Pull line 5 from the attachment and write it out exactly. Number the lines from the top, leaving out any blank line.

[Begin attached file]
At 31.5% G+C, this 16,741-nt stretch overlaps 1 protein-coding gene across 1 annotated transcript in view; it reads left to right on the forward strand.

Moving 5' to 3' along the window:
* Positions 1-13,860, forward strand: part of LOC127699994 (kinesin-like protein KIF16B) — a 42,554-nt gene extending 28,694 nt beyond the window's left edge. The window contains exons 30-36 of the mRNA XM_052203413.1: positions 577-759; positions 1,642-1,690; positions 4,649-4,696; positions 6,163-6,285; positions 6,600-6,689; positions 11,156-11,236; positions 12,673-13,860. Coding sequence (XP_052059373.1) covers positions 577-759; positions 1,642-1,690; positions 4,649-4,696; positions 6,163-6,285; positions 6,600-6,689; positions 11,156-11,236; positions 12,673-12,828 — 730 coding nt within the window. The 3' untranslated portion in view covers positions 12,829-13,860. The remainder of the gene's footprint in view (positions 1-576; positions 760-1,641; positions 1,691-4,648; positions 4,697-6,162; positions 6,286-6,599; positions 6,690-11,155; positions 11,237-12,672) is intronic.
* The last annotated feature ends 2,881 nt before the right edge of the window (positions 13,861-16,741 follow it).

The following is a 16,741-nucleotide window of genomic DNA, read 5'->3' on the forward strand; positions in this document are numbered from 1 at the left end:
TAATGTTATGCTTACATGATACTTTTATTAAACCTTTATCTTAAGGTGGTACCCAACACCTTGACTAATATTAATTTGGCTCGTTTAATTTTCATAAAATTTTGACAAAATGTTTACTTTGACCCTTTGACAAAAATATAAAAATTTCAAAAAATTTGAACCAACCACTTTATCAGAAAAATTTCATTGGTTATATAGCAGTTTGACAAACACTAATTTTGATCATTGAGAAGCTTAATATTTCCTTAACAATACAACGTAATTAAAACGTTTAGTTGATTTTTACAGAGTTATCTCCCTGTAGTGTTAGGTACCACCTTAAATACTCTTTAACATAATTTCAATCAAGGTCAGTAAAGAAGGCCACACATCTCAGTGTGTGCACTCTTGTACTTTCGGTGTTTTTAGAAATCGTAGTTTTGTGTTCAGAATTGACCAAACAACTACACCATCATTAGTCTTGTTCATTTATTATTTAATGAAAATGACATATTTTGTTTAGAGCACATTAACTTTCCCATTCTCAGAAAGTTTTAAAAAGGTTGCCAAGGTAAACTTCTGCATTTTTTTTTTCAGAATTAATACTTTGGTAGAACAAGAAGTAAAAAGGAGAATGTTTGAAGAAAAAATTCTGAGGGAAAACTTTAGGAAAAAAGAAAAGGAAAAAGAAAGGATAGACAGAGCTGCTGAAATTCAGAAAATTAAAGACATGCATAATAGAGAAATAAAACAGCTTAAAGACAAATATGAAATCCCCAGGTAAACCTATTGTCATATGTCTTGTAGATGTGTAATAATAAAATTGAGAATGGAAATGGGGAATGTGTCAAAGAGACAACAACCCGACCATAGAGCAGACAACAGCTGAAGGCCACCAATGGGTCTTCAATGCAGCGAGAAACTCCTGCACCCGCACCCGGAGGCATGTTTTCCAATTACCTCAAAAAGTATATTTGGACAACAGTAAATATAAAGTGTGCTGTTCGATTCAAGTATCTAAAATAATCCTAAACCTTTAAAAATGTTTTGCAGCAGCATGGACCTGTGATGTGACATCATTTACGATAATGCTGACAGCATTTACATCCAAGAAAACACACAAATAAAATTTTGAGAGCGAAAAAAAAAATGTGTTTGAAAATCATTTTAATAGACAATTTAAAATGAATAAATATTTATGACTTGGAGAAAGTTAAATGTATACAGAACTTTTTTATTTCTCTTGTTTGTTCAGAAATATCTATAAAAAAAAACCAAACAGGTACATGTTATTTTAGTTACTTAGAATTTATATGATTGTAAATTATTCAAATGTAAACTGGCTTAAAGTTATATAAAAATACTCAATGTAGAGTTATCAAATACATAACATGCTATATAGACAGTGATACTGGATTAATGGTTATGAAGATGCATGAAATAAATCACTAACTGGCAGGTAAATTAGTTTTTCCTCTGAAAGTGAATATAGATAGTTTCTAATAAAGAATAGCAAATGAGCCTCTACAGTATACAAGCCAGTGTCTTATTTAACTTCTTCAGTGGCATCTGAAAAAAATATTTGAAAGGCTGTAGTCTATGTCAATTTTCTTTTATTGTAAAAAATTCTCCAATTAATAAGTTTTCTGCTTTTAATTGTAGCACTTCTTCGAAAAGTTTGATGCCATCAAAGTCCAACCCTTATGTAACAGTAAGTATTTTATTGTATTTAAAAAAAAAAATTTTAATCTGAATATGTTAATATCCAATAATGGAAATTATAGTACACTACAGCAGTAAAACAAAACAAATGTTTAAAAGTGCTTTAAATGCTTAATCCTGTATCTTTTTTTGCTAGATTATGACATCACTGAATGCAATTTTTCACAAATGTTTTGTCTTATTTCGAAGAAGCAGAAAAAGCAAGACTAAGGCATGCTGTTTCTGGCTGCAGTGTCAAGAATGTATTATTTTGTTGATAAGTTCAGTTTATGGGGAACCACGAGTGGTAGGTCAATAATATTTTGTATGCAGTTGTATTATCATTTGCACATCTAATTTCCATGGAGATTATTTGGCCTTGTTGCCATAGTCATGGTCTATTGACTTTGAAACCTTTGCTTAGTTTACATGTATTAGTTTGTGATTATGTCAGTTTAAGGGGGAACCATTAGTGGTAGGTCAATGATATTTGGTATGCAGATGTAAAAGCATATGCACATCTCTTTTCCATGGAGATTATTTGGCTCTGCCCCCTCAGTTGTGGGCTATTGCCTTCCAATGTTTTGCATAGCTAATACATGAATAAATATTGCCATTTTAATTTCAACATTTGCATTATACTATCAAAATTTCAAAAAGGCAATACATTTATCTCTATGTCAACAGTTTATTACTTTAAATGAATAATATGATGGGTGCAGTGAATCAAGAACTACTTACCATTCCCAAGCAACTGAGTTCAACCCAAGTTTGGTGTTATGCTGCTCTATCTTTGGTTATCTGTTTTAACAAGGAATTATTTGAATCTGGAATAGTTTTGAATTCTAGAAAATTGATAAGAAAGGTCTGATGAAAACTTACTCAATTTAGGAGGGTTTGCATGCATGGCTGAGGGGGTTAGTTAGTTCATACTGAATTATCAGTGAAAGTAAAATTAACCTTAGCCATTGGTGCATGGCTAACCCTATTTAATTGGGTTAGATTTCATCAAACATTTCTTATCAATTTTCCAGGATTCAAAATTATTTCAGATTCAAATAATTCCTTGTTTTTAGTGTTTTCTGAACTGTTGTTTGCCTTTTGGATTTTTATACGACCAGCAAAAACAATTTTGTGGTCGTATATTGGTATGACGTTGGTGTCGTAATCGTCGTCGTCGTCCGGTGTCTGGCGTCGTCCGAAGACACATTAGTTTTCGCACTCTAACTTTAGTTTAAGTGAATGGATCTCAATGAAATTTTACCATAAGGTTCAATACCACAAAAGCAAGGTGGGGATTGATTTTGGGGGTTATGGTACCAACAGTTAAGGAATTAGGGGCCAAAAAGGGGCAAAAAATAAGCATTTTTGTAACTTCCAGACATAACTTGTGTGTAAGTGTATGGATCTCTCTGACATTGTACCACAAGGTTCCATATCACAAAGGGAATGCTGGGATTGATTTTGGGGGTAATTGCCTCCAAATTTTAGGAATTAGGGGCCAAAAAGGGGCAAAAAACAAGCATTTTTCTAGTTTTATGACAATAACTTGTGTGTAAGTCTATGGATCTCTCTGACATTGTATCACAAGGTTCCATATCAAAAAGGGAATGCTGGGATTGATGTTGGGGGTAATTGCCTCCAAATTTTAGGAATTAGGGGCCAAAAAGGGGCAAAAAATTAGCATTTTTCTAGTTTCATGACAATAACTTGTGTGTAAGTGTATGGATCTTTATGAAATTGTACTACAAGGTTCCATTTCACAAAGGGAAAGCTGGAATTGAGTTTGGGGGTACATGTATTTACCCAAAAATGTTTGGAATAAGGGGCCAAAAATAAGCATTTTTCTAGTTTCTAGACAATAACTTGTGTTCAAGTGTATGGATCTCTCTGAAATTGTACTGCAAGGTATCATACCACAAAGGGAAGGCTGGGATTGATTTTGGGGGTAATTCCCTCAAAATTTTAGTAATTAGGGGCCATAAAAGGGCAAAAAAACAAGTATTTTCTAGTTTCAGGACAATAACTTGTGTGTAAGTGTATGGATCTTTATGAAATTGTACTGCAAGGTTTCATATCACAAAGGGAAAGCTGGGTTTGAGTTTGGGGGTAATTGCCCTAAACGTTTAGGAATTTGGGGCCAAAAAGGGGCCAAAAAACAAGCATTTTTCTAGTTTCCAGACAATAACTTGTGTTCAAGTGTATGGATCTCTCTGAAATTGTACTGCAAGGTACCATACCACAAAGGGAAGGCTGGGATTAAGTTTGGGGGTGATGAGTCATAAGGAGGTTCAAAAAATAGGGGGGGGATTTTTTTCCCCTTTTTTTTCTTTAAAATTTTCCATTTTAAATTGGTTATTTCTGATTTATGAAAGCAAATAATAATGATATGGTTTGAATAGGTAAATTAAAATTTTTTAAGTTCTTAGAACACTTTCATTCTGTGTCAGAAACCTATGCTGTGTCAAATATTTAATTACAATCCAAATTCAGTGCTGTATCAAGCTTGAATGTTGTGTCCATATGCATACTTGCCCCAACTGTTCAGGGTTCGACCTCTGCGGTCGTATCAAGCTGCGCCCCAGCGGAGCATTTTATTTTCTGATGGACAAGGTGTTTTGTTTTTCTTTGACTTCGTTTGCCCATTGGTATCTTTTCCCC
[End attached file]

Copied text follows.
The following is a 16,741-nucleotide window of genomic DNA, read 5'->3' on the forward strand; positions in this document are numbered from 1 at the left end: